Young mother's real estate rescue

By Sophie Rishworth of the Gisborne Herald

The doors at the Gisborne office of Work and Income were closed to a young mother with a four-month-old baby who had no place to stay. File photo / NZ Herald
The doors at the Gisborne office of Work and Income were closed to a young mother with a four-month-old baby who had no place to stay. File photo / NZ Herald

A young mother and her baby facing a cold night with nowhere to stay in Gisborne turned to a real estate agency for rescue, after three social service agencies were unable to help.

The plight of the 20-year-old woman and her four-month-old baby has highlighted the lack of emergency housing in the Gisborne area.

The new mum approached Bronwyn Kay Agency to find accommodation after falling out with a cousin she was staying with.

There was no other family in Gisborne to fall back on, and no car to sleep in.

Ms Kay said the young woman turned up at their offices at 10am last Thursday holding her baby, with $200 clutched in her hand and looking for somewhere to live.

Ms Kay encouraged her to go to Work and Income to get emergency assistance because there would be a bond as well.

But Work and Income staff at the Gisborne office said they could only offer her an appointment eight days away. The Work and Income regional director has since issued an apology for this.

A phone call to Women's Refuge was also met with a closed door because the young woman was not fleeing from domestic abuse, and a call to a Salvation Army number went to an answerphone.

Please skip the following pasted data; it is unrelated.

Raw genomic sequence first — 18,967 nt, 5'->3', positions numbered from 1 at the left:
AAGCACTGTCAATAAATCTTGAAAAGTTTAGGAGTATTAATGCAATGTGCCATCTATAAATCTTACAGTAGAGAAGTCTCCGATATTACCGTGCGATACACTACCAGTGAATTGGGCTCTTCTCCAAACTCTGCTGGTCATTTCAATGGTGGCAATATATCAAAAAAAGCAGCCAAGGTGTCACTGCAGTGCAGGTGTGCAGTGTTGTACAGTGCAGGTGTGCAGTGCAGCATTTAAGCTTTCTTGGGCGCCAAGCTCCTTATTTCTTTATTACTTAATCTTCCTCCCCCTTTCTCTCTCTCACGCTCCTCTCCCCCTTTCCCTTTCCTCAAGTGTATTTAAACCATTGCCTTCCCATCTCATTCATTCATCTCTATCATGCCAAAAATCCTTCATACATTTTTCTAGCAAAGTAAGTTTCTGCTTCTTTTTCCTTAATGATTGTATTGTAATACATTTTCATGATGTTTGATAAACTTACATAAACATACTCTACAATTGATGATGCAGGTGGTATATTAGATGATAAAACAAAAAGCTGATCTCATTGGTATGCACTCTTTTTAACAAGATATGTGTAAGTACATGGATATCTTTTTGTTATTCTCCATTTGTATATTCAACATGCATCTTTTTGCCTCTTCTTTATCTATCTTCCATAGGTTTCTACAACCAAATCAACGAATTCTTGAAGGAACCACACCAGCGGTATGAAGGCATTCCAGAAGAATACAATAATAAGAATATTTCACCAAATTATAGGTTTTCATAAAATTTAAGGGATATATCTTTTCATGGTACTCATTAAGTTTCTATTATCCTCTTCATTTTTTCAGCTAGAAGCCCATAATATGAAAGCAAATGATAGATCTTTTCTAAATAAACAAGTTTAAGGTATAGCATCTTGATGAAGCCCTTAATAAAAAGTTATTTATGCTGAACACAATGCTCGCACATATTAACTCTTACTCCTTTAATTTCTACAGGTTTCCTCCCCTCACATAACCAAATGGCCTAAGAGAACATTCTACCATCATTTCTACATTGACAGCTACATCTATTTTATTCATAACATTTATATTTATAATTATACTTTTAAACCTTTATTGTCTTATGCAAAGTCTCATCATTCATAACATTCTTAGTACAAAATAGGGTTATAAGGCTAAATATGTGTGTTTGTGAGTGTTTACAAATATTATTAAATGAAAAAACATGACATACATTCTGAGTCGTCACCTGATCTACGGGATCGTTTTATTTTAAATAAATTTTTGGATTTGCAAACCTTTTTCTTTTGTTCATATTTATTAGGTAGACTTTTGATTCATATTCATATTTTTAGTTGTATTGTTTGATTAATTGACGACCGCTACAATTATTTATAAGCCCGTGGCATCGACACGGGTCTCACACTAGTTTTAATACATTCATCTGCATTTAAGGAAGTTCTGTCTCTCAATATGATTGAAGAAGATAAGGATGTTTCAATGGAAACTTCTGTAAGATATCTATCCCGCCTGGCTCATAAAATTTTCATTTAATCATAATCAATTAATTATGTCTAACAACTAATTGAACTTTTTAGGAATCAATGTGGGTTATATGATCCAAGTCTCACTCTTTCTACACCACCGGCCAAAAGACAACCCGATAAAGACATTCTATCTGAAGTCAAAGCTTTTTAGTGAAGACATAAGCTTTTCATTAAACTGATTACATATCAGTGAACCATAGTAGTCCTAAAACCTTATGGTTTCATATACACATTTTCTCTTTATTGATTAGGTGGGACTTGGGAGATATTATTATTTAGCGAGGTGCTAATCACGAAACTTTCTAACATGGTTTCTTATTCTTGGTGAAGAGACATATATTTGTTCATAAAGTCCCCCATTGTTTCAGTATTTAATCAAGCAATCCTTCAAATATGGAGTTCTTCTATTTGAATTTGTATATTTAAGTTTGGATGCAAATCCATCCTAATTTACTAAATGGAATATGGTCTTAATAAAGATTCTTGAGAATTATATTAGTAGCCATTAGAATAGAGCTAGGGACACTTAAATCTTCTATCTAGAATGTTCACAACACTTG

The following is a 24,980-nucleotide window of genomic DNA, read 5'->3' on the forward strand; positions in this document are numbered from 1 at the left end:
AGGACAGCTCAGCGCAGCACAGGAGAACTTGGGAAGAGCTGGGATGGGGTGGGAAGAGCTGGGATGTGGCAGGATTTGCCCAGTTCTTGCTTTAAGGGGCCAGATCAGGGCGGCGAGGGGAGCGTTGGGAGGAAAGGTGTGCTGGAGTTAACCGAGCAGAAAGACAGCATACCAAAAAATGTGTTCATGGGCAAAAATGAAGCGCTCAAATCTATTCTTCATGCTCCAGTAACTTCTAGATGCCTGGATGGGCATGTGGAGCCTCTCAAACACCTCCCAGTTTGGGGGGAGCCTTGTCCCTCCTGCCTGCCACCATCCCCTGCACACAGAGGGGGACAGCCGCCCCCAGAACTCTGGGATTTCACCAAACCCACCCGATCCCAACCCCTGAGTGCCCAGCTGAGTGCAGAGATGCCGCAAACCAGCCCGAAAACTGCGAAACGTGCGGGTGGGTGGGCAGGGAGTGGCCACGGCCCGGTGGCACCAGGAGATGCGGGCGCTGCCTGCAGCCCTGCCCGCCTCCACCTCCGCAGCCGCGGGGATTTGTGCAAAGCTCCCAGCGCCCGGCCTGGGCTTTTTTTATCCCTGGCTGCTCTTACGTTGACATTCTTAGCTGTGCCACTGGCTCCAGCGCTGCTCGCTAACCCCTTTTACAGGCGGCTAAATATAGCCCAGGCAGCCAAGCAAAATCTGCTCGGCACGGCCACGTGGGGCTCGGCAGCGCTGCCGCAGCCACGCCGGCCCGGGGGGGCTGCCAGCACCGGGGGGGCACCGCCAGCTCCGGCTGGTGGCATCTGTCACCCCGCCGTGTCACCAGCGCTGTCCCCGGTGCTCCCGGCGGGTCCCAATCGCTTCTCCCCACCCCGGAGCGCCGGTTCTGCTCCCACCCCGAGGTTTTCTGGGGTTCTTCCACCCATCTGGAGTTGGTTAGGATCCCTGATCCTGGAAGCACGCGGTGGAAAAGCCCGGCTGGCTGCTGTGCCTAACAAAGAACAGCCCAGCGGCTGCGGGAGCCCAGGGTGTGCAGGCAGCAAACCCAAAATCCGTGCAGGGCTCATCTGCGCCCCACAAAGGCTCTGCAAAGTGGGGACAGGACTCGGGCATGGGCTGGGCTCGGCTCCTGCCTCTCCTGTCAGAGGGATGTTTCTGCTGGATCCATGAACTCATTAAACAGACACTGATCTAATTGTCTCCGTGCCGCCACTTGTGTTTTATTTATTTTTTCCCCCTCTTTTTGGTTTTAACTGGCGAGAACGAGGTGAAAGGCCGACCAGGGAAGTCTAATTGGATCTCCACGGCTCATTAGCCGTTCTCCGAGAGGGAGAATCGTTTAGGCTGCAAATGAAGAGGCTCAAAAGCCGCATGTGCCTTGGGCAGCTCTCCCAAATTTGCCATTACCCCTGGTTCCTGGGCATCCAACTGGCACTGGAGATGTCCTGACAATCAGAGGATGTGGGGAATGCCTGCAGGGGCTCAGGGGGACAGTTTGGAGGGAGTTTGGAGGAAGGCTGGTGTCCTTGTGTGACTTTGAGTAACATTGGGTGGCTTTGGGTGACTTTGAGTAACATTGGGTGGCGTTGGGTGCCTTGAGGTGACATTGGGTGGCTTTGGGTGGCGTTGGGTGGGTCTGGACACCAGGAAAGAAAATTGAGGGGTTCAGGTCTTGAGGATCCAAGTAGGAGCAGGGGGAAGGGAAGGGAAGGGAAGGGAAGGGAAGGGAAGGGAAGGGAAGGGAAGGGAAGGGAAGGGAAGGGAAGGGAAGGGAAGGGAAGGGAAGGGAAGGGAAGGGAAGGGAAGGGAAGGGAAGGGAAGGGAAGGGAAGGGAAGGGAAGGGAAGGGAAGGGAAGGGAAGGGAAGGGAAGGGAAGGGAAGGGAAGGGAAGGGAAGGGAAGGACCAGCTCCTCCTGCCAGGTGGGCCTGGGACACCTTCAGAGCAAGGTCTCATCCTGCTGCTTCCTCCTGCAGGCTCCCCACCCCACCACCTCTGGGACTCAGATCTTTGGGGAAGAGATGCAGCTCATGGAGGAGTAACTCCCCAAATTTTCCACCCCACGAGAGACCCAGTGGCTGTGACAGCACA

Ms Kay said she and her staff could not turn the woman and her baby away.

"I'm looking at this girl with her four-month-old baby and thinking, 'what is happening in this country?' Is it really possible that there is more support for a penguin than for a mother and her child here in New Zealand? What happens to people like this?''

Ms Kay and property manager Carol Martin contacted an owner in Australia to see if he would mind if she stayed in his vacant house that was on the market.

He was happy to help and forego the bond temporarily considering the circumstances.

Ms Martin drove them to the house and stopped to pick up some groceries and essentials. All they had with them was a backpack full of clothes and a foam squab.

"She was a nice girl. I drove her around and I talked to her about going home to Auckland but that wasn't an option.''

"Here is this little girl with a four-month-old baby. What about that baby? That was our issue, where was she going to go?''

Salvation Army community ministries co-ordinator Bev Hauiti said the mother received food parcel assistance from them the next day.

She also confirmed a lack of emergency housing in Gisborne.

"A lady came in with three children and they had been sleeping on the beach.''

Women's Refuge manager Vi Pirini confirmed they do not help women who are not being abused.

"That's our only criteria - that they are women and that they are experiencing or witnessing domestic violence. If they don't come under that category, it becomes a housing issue and we don't provide emergency housing.''

The young mother said she was very grateful and happy to have her own space after arriving from Auckland in April, pregnant with her first child.

"I love Gisborne. When I moved here, I was staying with my cousin. We fell out and I had to find somewhere else to go. I stayed at a friend's for a night but I didn't want to put my problems on them.''

Work and Income East Coast regional director Annie Aranui said given her circumstances, the mum should have been given an emergency appointment.

"We met with her today, after visiting her at her new place, and have helped with the rent and bond. Other assistance has also been provided and we have discussed what support she needs going forward.''

- APNZ

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